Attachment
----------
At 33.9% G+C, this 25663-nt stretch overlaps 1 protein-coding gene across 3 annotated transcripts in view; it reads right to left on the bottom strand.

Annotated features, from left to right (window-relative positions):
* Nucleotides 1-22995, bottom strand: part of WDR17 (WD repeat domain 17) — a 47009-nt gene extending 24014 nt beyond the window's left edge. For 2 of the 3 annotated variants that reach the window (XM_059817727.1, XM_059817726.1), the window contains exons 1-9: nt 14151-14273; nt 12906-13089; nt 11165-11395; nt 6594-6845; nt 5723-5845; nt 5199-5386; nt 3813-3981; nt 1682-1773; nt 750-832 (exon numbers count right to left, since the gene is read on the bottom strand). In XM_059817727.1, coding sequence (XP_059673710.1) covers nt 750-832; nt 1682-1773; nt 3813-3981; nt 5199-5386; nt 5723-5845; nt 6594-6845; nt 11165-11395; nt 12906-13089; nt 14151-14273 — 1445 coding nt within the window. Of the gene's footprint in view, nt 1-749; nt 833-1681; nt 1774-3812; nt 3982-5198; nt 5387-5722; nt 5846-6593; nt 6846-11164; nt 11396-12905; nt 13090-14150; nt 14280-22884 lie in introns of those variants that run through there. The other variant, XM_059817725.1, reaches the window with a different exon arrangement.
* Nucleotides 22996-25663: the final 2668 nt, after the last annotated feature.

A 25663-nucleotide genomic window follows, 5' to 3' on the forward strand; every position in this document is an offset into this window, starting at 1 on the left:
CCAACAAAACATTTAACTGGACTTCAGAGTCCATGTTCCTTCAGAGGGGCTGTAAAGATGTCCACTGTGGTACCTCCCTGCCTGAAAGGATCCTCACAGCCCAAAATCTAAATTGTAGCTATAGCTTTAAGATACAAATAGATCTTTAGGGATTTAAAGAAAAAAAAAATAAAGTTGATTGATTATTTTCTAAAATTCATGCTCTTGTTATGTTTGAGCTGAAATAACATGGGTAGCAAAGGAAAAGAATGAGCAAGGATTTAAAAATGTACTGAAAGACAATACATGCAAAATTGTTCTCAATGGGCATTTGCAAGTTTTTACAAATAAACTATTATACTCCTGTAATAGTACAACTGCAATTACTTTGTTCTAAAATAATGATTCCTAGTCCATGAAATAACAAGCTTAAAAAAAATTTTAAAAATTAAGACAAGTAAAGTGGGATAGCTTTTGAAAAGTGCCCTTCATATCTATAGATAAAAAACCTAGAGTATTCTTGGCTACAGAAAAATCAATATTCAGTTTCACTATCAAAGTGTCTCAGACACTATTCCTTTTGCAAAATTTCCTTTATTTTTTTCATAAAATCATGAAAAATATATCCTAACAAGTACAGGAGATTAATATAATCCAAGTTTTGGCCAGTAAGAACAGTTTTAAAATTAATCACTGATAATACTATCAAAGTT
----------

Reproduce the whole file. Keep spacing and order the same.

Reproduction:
At 33.9% G+C, this 25663-nt stretch overlaps 1 protein-coding gene across 3 annotated transcripts in view; it reads right to left on the bottom strand.

Annotated features, from left to right (window-relative positions):
* Nucleotides 1-22995, bottom strand: part of WDR17 (WD repeat domain 17) — a 47009-nt gene extending 24014 nt beyond the window's left edge. For 2 of the 3 annotated variants that reach the window (XM_059817727.1, XM_059817726.1), the window contains exons 1-9: nt 14151-14273; nt 12906-13089; nt 11165-11395; nt 6594-6845; nt 5723-5845; nt 5199-5386; nt 3813-3981; nt 1682-1773; nt 750-832 (exon numbers count right to left, since the gene is read on the bottom strand). In XM_059817727.1, coding sequence (XP_059673710.1) covers nt 750-832; nt 1682-1773; nt 3813-3981; nt 5199-5386; nt 5723-5845; nt 6594-6845; nt 11165-11395; nt 12906-13089; nt 14151-14273 — 1445 coding nt within the window. Of the gene's footprint in view, nt 1-749; nt 833-1681; nt 1774-3812; nt 3982-5198; nt 5387-5722; nt 5846-6593; nt 6846-11164; nt 11396-12905; nt 13090-14150; nt 14280-22884 lie in introns of those variants that run through there. The other variant, XM_059817725.1, reaches the window with a different exon arrangement.
* Nucleotides 22996-25663: the final 2668 nt, after the last annotated feature.

A 25663-nucleotide genomic window follows, 5' to 3' on the forward strand; every position in this document is an offset into this window, starting at 1 on the left:
CCAACAAAACATTTAACTGGACTTCAGAGTCCATGTTCCTTCAGAGGGGCTGTAAAGATGTCCACTGTGGTACCTCCCTGCCTGAAAGGATCCTCACAGCCCAAAATCTAAATTGTAGCTATAGCTTTAAGATACAAATAGATCTTTAGGGATTTAAAGAAAAAAAAAATAAAGTTGATTGATTATTTTCTAAAATTCATGCTCTTGTTATGTTTGAGCTGAAATAACATGGGTAGCAAAGGAAAAGAATGAGCAAGGATTTAAAAATGTACTGAAAGACAATACATGCAAAATTGTTCTCAATGGGCATTTGCAAGTTTTTACAAATAAACTATTATACTCCTGTAATAGTACAACTGCAATTACTTTGTTCTAAAATAATGATTCCTAGTCCATGAAATAACAAGCTTAAAAAAAATTTTAAAAATTAAGACAAGTAAAGTGGGATAGCTTTTGAAAAGTGCCCTTCATATCTATAGATAAAAAACCTAGAGTATTCTTGGCTACAGAAAAATCAATATTCAGTTTCACTATCAAAGTGTCTCAGACACTATTCCTTTTGCAAAATTTCCTTTATTTTTTTCATAAAATCATGAAAAATATATCCTAACAAGTACAGGAGATTAATATAATCCAAGTTTTGGCCAGTAAGAACAGTTTTAAAATTAATCACTGATAATACTATCAAAGTT